Maternal care influences hypothalamic-pituitary-adrenal (HPA) function in the rat through epigenetic programming of glucocorticoid receptor expression. In humans, childhood abuse alters HPA stress responses and increases the risk of suicide. We examined epigenetic differences in a neuron-specific glucocorticoid receptor (NR3C1) promoter between postmortem hippocampus obtained from suicide victims with a history of childhood abuse and those from either suicide victims with no childhood abuse or controls. We found decreased levels of glucocorticoid receptor mRNA, as well as mRNA transcripts bearing the glucocorticoid receptor 1F splice variant and increased cytosine methylation of an NR3C1 promoter. Patch-methylated NR3C1 promoter constructs that mimicked the methylation state in samples from abused suicide victims showed decreased NGFI-A transcription factor binding and NGFI-A-inducible gene transcription. These findings translate previous results from rat to humans and suggest a common effect of parental care on the epigenetic regulation of hippocampal glucocorticoid receptor expression.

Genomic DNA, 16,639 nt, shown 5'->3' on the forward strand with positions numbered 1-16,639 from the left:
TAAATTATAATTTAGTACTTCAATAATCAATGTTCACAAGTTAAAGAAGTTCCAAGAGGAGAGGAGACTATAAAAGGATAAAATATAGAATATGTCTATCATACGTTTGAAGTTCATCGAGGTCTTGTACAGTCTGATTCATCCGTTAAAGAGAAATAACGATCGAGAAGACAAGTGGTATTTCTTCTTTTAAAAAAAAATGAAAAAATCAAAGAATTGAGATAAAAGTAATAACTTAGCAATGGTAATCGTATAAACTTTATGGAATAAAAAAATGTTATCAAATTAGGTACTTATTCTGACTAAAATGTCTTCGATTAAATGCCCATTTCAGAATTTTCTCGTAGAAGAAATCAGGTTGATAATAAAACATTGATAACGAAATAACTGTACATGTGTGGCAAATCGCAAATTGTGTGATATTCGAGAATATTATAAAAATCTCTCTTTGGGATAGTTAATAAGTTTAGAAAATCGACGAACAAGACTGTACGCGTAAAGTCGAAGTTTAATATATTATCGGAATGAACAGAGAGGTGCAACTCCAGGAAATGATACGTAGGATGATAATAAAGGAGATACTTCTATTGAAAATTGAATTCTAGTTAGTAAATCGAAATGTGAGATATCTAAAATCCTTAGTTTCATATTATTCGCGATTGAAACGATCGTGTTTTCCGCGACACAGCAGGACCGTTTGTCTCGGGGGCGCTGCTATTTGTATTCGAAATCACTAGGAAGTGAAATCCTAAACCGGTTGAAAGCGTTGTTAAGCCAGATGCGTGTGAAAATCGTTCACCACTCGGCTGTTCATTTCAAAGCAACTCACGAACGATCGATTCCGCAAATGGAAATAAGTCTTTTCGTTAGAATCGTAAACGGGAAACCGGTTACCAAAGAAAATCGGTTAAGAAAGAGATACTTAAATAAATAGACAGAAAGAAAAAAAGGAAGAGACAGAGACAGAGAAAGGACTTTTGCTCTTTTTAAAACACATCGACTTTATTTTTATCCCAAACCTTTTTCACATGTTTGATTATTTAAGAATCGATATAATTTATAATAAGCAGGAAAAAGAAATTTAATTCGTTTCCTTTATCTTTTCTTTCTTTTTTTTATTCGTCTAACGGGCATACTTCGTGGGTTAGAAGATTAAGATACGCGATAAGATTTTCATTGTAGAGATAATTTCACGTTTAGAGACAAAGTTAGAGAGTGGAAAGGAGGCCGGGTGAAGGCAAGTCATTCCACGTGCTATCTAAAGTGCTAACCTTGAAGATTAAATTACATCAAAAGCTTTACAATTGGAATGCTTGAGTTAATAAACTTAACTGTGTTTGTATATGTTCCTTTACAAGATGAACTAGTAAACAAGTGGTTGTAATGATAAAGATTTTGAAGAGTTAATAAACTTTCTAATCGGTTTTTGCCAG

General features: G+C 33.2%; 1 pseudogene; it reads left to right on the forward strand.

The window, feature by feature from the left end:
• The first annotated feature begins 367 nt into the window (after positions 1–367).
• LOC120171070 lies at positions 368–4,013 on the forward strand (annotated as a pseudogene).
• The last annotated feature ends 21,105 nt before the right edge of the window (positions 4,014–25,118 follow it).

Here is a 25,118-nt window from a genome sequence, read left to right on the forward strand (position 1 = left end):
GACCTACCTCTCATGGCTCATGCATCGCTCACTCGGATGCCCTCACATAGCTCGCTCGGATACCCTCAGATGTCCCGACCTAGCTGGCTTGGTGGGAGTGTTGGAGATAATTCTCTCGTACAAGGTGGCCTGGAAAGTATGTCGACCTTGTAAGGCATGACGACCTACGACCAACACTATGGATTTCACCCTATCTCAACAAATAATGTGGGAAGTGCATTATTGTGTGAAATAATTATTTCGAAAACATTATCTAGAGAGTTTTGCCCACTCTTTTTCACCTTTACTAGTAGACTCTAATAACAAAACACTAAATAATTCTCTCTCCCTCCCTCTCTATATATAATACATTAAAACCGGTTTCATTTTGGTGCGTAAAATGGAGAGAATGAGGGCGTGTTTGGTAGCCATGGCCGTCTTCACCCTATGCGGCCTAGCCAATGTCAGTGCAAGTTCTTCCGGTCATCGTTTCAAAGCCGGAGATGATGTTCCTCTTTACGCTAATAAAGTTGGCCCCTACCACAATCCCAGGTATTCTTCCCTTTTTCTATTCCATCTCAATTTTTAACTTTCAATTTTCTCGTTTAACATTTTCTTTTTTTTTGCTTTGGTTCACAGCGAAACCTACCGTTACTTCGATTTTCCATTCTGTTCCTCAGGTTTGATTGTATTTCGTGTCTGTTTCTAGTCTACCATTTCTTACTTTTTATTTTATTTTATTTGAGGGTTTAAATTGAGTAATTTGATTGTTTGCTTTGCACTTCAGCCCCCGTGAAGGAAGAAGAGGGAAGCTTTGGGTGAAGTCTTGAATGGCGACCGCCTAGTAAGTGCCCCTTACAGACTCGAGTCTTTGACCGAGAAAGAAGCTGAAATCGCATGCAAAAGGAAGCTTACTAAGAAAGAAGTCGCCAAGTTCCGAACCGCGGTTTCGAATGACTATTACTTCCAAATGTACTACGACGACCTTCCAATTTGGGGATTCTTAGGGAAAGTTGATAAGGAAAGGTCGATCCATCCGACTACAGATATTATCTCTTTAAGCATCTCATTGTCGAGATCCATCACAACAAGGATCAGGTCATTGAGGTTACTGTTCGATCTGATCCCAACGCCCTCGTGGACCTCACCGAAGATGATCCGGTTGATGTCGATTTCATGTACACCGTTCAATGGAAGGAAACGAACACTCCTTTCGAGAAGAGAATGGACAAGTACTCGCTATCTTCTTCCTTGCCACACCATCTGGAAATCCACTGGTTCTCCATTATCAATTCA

Bookmark
          • Record: found
          • Abstract: found
          • Article: not found

          Hazards of heavy metal contamination.